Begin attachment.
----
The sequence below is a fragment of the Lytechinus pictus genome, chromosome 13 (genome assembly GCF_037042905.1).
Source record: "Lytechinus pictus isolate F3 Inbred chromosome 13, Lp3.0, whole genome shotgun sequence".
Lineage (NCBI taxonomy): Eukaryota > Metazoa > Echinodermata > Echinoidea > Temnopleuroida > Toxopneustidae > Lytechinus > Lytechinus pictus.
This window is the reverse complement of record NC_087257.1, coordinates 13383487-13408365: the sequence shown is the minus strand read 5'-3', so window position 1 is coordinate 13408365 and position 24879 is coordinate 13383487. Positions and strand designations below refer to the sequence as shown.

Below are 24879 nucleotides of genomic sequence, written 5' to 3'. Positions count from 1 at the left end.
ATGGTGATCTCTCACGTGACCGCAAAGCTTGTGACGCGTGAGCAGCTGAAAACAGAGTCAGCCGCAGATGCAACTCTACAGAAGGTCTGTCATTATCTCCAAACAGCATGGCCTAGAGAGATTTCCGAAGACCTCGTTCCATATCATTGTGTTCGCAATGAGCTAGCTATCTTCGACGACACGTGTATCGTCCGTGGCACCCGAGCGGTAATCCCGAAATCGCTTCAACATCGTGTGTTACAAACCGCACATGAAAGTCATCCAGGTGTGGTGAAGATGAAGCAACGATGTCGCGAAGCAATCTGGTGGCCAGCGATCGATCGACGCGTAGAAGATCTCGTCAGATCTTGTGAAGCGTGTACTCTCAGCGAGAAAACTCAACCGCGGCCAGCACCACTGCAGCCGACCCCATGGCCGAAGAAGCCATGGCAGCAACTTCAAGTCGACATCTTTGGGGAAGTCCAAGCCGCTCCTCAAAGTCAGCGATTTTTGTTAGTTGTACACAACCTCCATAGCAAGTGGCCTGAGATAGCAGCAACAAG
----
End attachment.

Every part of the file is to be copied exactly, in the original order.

The sequence below is a fragment of the Lytechinus pictus genome, chromosome 13 (genome assembly GCF_037042905.1).
Source record: "Lytechinus pictus isolate F3 Inbred chromosome 13, Lp3.0, whole genome shotgun sequence".
Lineage (NCBI taxonomy): Eukaryota > Metazoa > Echinodermata > Echinoidea > Temnopleuroida > Toxopneustidae > Lytechinus > Lytechinus pictus.
This window is the reverse complement of record NC_087257.1, coordinates 13383487-13408365: the sequence shown is the minus strand read 5'-3', so window position 1 is coordinate 13408365 and position 24879 is coordinate 13383487. Positions and strand designations below refer to the sequence as shown.

Below are 24879 nucleotides of genomic sequence, written 5' to 3'. Positions count from 1 at the left end.
ATGGTGATCTCTCACGTGACCGCAAAGCTTGTGACGCGTGAGCAGCTGAAAACAGAGTCAGCCGCAGATGCAACTCTACAGAAGGTCTGTCATTATCTCCAAACAGCATGGCCTAGAGAGATTTCCGAAGACCTCGTTCCATATCATTGTGTTCGCAATGAGCTAGCTATCTTCGACGACACGTGTATCGTCCGTGGCACCCGAGCGGTAATCCCGAAATCGCTTCAACATCGTGTGTTACAAACCGCACATGAAAGTCATCCAGGTGTGGTGAAGATGAAGCAACGATGTCGCGAAGCAATCTGGTGGCCAGCGATCGATCGACGCGTAGAAGATCTCGTCAGATCTTGTGAAGCGTGTACTCTCAGCGAGAAAACTCAACCGCGGCCAGCACCACTGCAGCCGACCCCATGGCCGAAGAAGCCATGGCAGCAACTTCAAGTCGACATCTTTGGGGAAGTCCAAGCCGCTCCTCAAAGTCAGCGATTTTTGTTAGTTGTACACAACCTCCATAGCAAGTGGCCTGAGATAGCAGCAACAAG